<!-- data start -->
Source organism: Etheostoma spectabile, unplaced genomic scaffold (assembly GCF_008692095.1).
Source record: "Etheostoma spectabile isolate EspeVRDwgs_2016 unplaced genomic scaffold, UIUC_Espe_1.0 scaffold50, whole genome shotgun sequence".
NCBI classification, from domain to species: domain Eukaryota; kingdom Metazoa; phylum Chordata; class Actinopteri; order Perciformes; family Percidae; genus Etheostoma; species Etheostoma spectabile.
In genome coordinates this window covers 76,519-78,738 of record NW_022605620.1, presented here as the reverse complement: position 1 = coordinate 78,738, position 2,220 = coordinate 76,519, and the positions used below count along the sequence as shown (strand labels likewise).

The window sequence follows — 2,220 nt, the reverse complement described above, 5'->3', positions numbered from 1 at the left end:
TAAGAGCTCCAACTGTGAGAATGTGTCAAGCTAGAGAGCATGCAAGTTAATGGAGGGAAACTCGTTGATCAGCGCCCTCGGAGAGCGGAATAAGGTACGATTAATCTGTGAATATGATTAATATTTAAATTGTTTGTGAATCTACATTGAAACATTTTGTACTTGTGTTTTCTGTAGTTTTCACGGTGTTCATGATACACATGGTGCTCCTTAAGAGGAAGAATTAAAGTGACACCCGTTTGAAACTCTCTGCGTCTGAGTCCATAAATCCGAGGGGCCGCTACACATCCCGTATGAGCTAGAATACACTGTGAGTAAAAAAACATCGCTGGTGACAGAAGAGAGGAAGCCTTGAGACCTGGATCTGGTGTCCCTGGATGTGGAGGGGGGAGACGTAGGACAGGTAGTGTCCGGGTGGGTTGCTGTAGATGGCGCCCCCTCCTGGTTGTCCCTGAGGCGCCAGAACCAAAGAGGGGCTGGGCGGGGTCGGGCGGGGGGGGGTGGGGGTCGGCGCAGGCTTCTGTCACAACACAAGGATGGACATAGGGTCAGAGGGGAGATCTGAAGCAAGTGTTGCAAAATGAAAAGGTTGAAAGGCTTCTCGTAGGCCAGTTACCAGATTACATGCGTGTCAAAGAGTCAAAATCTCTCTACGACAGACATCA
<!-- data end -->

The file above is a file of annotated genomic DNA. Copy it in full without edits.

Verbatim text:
Source organism: Etheostoma spectabile, unplaced genomic scaffold (assembly GCF_008692095.1).
Source record: "Etheostoma spectabile isolate EspeVRDwgs_2016 unplaced genomic scaffold, UIUC_Espe_1.0 scaffold50, whole genome shotgun sequence".
NCBI classification, from domain to species: domain Eukaryota; kingdom Metazoa; phylum Chordata; class Actinopteri; order Perciformes; family Percidae; genus Etheostoma; species Etheostoma spectabile.
In genome coordinates this window covers 76,519-78,738 of record NW_022605620.1, presented here as the reverse complement: position 1 = coordinate 78,738, position 2,220 = coordinate 76,519, and the positions used below count along the sequence as shown (strand labels likewise).

The window sequence follows — 2,220 nt, the reverse complement described above, 5'->3', positions numbered from 1 at the left end:
TAAGAGCTCCAACTGTGAGAATGTGTCAAGCTAGAGAGCATGCAAGTTAATGGAGGGAAACTCGTTGATCAGCGCCCTCGGAGAGCGGAATAAGGTACGATTAATCTGTGAATATGATTAATATTTAAATTGTTTGTGAATCTACATTGAAACATTTTGTACTTGTGTTTTCTGTAGTTTTCACGGTGTTCATGATACACATGGTGCTCCTTAAGAGGAAGAATTAAAGTGACACCCGTTTGAAACTCTCTGCGTCTGAGTCCATAAATCCGAGGGGCCGCTACACATCCCGTATGAGCTAGAATACACTGTGAGTAAAAAAACATCGCTGGTGACAGAAGAGAGGAAGCCTTGAGACCTGGATCTGGTGTCCCTGGATGTGGAGGGGGGAGACGTAGGACAGGTAGTGTCCGGGTGGGTTGCTGTAGATGGCGCCCCCTCCTGGTTGTCCCTGAGGCGCCAGAACCAAAGAGGGGCTGGGCGGGGTCGGGCGGGGGGGGGTGGGGGTCGGCGCAGGCTTCTGTCACAACACAAGGATGGACATAGGGTCAGAGGGGAGATCTGAAGCAAGTGTTGCAAAATGAAAAGGTTGAAAGGCTTCTCGTAGGCCAGTTACCAGATTACATGCGTGTCAAAGAGTCAAAATCTCTCTACGACAGACATCA